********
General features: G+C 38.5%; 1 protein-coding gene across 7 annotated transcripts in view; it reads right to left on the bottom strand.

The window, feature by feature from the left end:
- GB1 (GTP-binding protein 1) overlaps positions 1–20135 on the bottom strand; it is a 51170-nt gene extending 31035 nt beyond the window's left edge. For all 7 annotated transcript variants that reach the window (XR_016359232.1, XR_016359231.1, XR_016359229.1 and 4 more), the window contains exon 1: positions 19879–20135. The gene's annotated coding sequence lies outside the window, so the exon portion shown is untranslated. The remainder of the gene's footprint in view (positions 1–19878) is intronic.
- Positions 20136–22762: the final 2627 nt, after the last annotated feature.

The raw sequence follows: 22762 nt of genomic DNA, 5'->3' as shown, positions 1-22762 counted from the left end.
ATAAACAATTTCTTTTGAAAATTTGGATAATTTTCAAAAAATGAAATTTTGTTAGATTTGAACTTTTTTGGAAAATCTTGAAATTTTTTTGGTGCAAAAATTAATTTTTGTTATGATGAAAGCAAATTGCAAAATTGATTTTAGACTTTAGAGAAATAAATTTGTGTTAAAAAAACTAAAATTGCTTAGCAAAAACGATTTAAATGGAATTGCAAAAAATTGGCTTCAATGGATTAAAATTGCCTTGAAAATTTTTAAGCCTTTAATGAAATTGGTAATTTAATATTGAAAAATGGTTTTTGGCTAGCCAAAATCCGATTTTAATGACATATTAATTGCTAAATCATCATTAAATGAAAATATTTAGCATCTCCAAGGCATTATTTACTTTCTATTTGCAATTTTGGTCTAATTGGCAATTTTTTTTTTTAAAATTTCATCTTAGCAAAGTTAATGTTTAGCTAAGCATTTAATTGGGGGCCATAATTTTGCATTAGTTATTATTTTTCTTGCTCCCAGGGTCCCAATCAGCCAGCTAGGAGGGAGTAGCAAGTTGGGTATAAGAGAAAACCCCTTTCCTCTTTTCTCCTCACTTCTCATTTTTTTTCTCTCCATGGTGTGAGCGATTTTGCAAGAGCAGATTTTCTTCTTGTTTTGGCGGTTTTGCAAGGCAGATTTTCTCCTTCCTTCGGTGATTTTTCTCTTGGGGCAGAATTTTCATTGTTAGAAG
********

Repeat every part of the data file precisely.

General features: G+C 38.5%; 1 protein-coding gene across 7 annotated transcripts in view; it reads right to left on the bottom strand.

The window, feature by feature from the left end:
- GB1 (GTP-binding protein 1) overlaps positions 1–20135 on the bottom strand; it is a 51170-nt gene extending 31035 nt beyond the window's left edge. For all 7 annotated transcript variants that reach the window (XR_016359232.1, XR_016359231.1, XR_016359229.1 and 4 more), the window contains exon 1: positions 19879–20135. The gene's annotated coding sequence lies outside the window, so the exon portion shown is untranslated. The remainder of the gene's footprint in view (positions 1–19878) is intronic.
- Positions 20136–22762: the final 2627 nt, after the last annotated feature.

The raw sequence follows: 22762 nt of genomic DNA, 5'->3' as shown, positions 1-22762 counted from the left end.
ATAAACAATTTCTTTTGAAAATTTGGATAATTTTCAAAAAATGAAATTTTGTTAGATTTGAACTTTTTTGGAAAATCTTGAAATTTTTTTGGTGCAAAAATTAATTTTTGTTATGATGAAAGCAAATTGCAAAATTGATTTTAGACTTTAGAGAAATAAATTTGTGTTAAAAAAACTAAAATTGCTTAGCAAAAACGATTTAAATGGAATTGCAAAAAATTGGCTTCAATGGATTAAAATTGCCTTGAAAATTTTTAAGCCTTTAATGAAATTGGTAATTTAATATTGAAAAATGGTTTTTGGCTAGCCAAAATCCGATTTTAATGACATATTAATTGCTAAATCATCATTAAATGAAAATATTTAGCATCTCCAAGGCATTATTTACTTTCTATTTGCAATTTTGGTCTAATTGGCAATTTTTTTTTTTAAAATTTCATCTTAGCAAAGTTAATGTTTAGCTAAGCATTTAATTGGGGGCCATAATTTTGCATTAGTTATTATTTTTCTTGCTCCCAGGGTCCCAATCAGCCAGCTAGGAGGGAGTAGCAAGTTGGGTATAAGAGAAAACCCCTTTCCTCTTTTCTCCTCACTTCTCATTTTTTTTCTCTCCATGGTGTGAGCGATTTTGCAAGAGCAGATTTTCTTCTTGTTTTGGCGGTTTTGCAAGGCAGATTTTCTCCTTCCTTCGGTGATTTTTCTCTTGGGGCAGAATTTTCATTGTTAGAAG